Naturalists just don’t write with the same style and imaginative power as they did 100 years ago, as in this excerpt from “The Life of the Bee” (Maurice Maeterlinck, 1901).
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“The queen started laying again in the first days of February. The workers have flocked to the willows and nut-trees, gorse and violets, anemones and lungworts. Then spring invades the earth, and cellar and stream with honey and pollen, while each day beholds the birth of thousands of bees. The overgrown males now all sally forth from their cells, and disport themselves on the combs; and so crowded does the too prosperous city become that hundreds of belated workers, coming back from the flowers towards evening, will vainly seek shelter within, and will be forced to spend the night on the threshold, where they will be decimated by the cold. Restlessness seizes the people, and the old queen begins to stir. She feels that a new destiny is being prepared. She has religiously fulfilled her duty as a good creatress; and from this duty done there result only tribulation and sorrow; she will soon be forced to quit this city of hers, where she has reigned. But this city is her work, it is she, herself . . . . She has peopled it with her own substance; and all who move within its walls – workers, males, larvae, nymphs, and the young princesses whose approaching birth will hasten her own departure …
“What is this ‘spirit of the hive’ . . . that after the queen’s impregnation, when flowers begin to close sooner … will coldly decree the simultaneous and general massacre of every male? It allots their task to the nurses who tend the nymphs and the larvae, the ladies of honour who wait on the queen and never allow her out of their sight; the house-bees who air, refresh, or heat the hive by fanning their wings, and hasten the evaporation of the honey that may be too highly charged with water, the architects, masons, wax-workers, and sculptors who form the chain and construct the combs, the foragers who sally forth to the flowers in search of the nectar that turns into honey, of the pollen that feeds the nymphs and the larvae, the propolis that welds and strengthens the buildings of the city, or the water and salt required by the youth of the nation. Its orders have gone to the chemists who ensure the preservation of the honey by letting a drop of formic acid fall in from the end of their sting; to the capsule-makers who seal down the cells when the treasure is ripe, to the sweepers who maintain public places and streets most irreproachably clean, to the bearers whose duty it is to remove the corpses, and to the amazons of the guard who keep watch on the threshold by night and by day . . . .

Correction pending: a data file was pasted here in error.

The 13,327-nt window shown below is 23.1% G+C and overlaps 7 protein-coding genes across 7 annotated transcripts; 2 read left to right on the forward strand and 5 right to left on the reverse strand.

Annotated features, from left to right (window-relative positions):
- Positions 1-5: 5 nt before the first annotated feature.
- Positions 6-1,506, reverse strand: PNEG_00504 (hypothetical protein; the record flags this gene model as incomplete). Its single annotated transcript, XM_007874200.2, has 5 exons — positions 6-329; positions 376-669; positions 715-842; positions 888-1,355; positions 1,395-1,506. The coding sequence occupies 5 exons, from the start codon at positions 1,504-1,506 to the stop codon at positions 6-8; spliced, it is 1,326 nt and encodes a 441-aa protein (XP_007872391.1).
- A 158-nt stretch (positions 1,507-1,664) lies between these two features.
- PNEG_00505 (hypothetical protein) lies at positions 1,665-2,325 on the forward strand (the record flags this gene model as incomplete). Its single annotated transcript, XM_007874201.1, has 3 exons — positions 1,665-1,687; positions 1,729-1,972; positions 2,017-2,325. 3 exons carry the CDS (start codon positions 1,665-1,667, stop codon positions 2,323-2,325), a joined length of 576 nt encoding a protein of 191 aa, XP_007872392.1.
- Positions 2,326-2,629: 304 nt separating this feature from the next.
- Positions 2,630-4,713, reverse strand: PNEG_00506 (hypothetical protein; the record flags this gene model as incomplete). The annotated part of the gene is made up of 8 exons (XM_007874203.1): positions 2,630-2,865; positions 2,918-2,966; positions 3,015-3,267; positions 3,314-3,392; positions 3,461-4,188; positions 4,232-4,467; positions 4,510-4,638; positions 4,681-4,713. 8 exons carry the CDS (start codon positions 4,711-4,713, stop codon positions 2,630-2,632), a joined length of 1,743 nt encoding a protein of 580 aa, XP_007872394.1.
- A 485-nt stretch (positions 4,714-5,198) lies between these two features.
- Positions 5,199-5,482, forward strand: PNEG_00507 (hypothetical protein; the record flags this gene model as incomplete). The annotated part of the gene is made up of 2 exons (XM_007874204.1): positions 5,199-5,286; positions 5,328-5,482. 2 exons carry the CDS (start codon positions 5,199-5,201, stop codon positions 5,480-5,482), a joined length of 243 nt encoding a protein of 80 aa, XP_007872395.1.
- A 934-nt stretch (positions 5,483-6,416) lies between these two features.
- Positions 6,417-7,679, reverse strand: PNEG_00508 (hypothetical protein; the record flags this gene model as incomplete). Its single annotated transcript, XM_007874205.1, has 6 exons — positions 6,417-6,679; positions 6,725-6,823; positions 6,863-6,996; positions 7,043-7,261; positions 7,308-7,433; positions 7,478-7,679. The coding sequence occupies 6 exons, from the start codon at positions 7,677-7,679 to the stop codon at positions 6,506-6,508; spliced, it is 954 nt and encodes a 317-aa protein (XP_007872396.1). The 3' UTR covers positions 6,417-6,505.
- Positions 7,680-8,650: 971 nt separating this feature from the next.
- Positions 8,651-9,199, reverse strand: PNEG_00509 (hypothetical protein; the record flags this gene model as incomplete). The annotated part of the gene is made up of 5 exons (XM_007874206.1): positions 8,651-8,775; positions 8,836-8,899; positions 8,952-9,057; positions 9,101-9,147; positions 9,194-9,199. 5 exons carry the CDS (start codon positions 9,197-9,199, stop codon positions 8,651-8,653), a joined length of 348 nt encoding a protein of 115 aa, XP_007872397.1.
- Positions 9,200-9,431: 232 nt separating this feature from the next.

“Finally, it is the spirit of the hive that fixes the hour of the great annual sacrifice to the genius of the race: the hour, that is, of the swarm; when we find a whole people, who have attained the topmost pinnacle of prosperity and power, suddenly abandoning to the generation to come their wealth and their palaces, their homes and the fruits of their labour; themselves content to encounter the hardships and perils of a new and distant country.”
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Could it be that humans have become so enamored with our own creations and self-importance that the grandeur of the natural world has lost its wonder and awe?
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There’s definitely some of that!
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Extraordinary—you were right; I was completely captivated.
If you enjoy reading about how animals surprise us, and the human-animal bond-I suggest these two of my posts: “How Do You Train a Butterfly? The Same Way You Train an Orthopedic Surgeon,” and “Can I Really Get My Arms Around This Animal?”
However, after what I just read, my prose seems—well, prosaic.
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